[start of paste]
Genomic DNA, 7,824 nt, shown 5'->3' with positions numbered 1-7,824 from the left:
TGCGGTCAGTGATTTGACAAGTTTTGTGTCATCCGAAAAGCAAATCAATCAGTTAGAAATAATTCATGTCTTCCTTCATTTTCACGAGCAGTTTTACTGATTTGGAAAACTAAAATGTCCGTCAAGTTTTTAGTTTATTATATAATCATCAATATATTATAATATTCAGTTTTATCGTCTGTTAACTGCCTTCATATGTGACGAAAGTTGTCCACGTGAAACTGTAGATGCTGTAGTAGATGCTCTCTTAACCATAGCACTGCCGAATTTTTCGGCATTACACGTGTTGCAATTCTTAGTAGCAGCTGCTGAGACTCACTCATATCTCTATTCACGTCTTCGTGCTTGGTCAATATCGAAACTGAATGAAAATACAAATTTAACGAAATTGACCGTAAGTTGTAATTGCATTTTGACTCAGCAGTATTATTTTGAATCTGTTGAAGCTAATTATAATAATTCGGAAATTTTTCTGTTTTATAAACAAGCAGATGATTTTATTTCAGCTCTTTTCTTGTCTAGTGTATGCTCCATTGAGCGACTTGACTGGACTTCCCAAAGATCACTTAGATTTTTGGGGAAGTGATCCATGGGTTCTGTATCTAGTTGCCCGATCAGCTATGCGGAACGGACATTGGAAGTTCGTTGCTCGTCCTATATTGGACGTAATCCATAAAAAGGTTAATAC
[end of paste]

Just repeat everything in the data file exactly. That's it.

Genomic DNA, 7,824 nt, shown 5'->3' with positions numbered 1-7,824 from the left:
TGCGGTCAGTGATTTGACAAGTTTTGTGTCATCCGAAAAGCAAATCAATCAGTTAGAAATAATTCATGTCTTCCTTCATTTTCACGAGCAGTTTTACTGATTTGGAAAACTAAAATGTCCGTCAAGTTTTTAGTTTATTATATAATCATCAATATATTATAATATTCAGTTTTATCGTCTGTTAACTGCCTTCATATGTGACGAAAGTTGTCCACGTGAAACTGTAGATGCTGTAGTAGATGCTCTCTTAACCATAGCACTGCCGAATTTTTCGGCATTACACGTGTTGCAATTCTTAGTAGCAGCTGCTGAGACTCACTCATATCTCTATTCACGTCTTCGTGCTTGGTCAATATCGAAACTGAATGAAAATACAAATTTAACGAAATTGACCGTAAGTTGTAATTGCATTTTGACTCAGCAGTATTATTTTGAATCTGTTGAAGCTAATTATAATAATTCGGAAATTTTTCTGTTTTATAAACAAGCAGATGATTTTATTTCAGCTCTTTTCTTGTCTAGTGTATGCTCCATTGAGCGACTTGACTGGACTTCCCAAAGATCACTTAGATTTTTGGGGAAGTGATCCATGGGTTCTGTATCTAGTTGCCCGATCAGCTATGCGGAACGGACATTGGAAGTTCGTTGCTCGTCCTATATTGGACGTAATCCATAAAAAGGTTAATAC